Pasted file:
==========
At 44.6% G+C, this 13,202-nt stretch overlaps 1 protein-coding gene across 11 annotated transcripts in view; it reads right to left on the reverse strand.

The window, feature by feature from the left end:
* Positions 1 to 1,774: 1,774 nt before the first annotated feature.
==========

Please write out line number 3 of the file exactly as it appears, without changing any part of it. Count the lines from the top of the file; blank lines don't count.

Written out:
* Positions 1 to 1,774: 1,774 nt before the first annotated feature.